Clayson, who is also an environmental activist, was even more worried when the officer said he “knew of my ‘history’ … I felt like the whole incident was an intimidation tactic, reinforced by this reference to my past.”Gosh! You must have felt a bit like the poor bloody working stiffs who have to pass the gauntlet of yelling rent-a-mob protestors, then? I wonder if you learned anything from that?
It’s the sort of incident, with overtones of surveillance and threat, that concerns both students and academics. And now the home secretary, Theresa May, has said that under the terms of the new counter-terrorism bill, universities must have “due regard … to the need to prevent people from being drawn into terrorism”, or they could face court orders compelling them to do so. Many academics are worried that this bill is expecting too much of universities, and could clash with one of their guiding principles: to encourage the free expression and analysis of ideas, no matter how unpleasant.Oh, if only universities still did that. Instead, these days, they mostly seem to cower behind ‘free speech zones’ and worry about ‘trigger words’, as David Thompson so masterfully points out.
Dr Simon Mabon, director for politics and international relations at Lancaster, says: “A university is supposed to be a forum where people can develop critical tools that enable them to criticise the orthodoxy, and that can lead into some unpalatable areas. Then we would engage with them, in lectures and in seminars where students are challenged by other students and their tutors … I don’t think it’s the government’s place to tell universities what can and can’t be talked about.”Well, why shouldn’t they have a go? You seem to be letting the students tell you what should and shouldn’t be discussed, after all?
May’s bill aims “to have a chilling effect – that is one of its objectives,” says Cardiff University’s Prof Michael Levi, a criminologist who has studied the financing of terrorism. “One of the things this will lead to is more intensive monitoring of societies within universities.”About time, frankly.
There is, Feldman points out, no right to unfettered freedom of expression – but judging when to curb it is a delicate matter. And legislation is rarely delicate or subtle. “I might run around campus nude, and say it’s my right to express myself. But that’s not acceptable. If someone wants to take an immoderate position on Israel or Palestine, should I accept that the same restriction applies? Throwing bombs is obviously not acceptable, but trafficking ‘unacceptable’ ideas, what about that? They are just ideas.”And when you take that attitude about all such ideas, I’ll take you seriously.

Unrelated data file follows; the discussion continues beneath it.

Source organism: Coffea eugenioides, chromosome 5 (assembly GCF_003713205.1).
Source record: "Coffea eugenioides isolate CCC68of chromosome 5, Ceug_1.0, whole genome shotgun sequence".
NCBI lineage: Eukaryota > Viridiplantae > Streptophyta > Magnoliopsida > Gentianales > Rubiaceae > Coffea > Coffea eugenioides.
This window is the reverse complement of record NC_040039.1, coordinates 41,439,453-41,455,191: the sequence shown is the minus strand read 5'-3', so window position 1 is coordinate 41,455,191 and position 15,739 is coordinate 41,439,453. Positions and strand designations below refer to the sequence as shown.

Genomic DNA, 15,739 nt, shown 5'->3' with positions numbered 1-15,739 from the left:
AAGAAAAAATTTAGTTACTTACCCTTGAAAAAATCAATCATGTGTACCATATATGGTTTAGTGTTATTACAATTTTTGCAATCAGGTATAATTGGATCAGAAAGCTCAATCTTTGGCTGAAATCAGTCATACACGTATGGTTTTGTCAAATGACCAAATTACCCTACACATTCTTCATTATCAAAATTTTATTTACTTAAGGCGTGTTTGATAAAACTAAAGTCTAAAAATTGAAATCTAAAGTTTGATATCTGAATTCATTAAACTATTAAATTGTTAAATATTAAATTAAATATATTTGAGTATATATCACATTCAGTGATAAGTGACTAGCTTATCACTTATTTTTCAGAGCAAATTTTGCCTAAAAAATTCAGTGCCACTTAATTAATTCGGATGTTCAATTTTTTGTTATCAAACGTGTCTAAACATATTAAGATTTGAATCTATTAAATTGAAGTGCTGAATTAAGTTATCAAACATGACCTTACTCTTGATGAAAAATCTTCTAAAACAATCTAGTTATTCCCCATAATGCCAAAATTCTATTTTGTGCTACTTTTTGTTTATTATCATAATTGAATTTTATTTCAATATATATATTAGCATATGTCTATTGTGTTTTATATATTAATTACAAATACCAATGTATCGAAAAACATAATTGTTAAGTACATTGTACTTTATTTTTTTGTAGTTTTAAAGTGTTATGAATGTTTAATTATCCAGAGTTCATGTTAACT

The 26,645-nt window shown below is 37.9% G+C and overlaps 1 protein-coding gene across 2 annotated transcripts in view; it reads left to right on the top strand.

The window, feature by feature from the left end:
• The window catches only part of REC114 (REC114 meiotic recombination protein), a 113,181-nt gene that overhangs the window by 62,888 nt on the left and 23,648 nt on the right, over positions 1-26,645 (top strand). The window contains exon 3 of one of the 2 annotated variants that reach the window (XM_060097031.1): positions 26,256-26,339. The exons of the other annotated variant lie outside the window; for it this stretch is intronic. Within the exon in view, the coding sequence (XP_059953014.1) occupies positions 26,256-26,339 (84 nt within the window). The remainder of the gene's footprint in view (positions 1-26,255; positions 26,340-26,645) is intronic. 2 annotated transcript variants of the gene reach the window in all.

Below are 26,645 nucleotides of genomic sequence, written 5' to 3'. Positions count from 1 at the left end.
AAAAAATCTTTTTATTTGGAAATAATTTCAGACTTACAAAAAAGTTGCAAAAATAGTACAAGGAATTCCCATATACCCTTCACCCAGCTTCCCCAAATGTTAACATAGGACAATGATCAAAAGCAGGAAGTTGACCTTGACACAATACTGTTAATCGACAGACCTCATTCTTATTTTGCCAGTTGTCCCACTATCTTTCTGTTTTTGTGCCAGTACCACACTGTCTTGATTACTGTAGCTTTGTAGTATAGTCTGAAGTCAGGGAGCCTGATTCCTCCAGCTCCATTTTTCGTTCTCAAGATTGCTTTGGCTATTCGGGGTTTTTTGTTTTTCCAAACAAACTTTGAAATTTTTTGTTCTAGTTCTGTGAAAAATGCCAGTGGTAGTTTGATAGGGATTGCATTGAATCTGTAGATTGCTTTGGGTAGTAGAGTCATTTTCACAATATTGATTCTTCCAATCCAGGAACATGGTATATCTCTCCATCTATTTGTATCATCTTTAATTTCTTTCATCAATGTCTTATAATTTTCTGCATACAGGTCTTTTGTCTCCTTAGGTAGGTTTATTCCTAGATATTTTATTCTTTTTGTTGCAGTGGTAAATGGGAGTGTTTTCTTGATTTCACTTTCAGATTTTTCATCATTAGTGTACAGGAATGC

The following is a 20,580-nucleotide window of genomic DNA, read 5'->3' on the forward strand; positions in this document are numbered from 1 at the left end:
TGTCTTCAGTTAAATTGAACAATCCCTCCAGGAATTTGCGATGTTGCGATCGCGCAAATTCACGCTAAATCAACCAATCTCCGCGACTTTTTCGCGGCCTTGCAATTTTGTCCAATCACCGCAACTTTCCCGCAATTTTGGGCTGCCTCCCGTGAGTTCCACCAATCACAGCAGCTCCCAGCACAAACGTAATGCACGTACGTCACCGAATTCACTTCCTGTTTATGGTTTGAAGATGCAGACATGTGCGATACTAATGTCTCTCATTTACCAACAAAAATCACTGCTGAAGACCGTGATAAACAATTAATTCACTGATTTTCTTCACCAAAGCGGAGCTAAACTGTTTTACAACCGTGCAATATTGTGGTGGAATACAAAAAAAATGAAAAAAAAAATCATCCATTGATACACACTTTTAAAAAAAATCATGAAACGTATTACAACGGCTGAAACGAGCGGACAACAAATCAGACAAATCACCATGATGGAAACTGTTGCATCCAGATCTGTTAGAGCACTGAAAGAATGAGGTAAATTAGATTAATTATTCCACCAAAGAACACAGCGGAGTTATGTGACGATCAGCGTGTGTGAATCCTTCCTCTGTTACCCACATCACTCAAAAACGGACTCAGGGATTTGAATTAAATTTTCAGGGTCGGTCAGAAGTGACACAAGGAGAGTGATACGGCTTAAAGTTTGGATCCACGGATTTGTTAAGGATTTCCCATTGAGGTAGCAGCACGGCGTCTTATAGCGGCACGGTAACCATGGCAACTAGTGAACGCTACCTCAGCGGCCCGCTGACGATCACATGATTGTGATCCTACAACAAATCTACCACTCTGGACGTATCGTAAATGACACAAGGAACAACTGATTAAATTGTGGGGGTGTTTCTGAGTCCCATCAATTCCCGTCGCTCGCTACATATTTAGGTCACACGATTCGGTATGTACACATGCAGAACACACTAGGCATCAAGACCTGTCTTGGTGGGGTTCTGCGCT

Ms Finn told BBC London 94.9 how she had been on a bus with her son just minutes before the attack - but Eamonn decided to get off and walk alone due to heavy traffic.
She said the teenager was approached by three males, who were holding an unknown weapon.
They chased him down the street before slashing him across the neck.
Ms Finn said her son “glanced at them and they became immediately aggressive and confrontational towards him”.Ah, London’s rich diversity again. Those little scallywags. But not YONA, actually:
The suspects have been described as black and/or Hispanic males.Wait, what? Do we have ‘Hispanic’ here as a descriptor?
Church of England leaders will praise the Government on Tuesday over its introduction of the bedroom tax, which they claim shows “a high regard for the lives of the poor benighted taxpayer forced to subsidise benefit monkeys’ spare rooms for far, far too long”.OK, I admit, I changed that a bit…
At the General Synod in Westminster, they will debate whether the Church should hold an inquiry into the impact of the policy.Hold an inquiry by all means.
… with a national shortage of one and two bedroom properties, many families are unable to move and have growing rent arrears as they are charged extra to stay in the same place.Or…they could get a job & stop living off others? You know, pay their way like the rest of us have to?
The Bishop of Manchester, David Walker, is one of several senior clergy expected to support an inquiry into the policy. He said: “At the heart of the Christian faith is we are called to care for the poor. In my experience a lot of people affected by the bedroom tax are disabled people and a lot are children.
“We have a responsibility to shout about the stuff that everyone seems to have forgotten. ”God, I wish I could forget!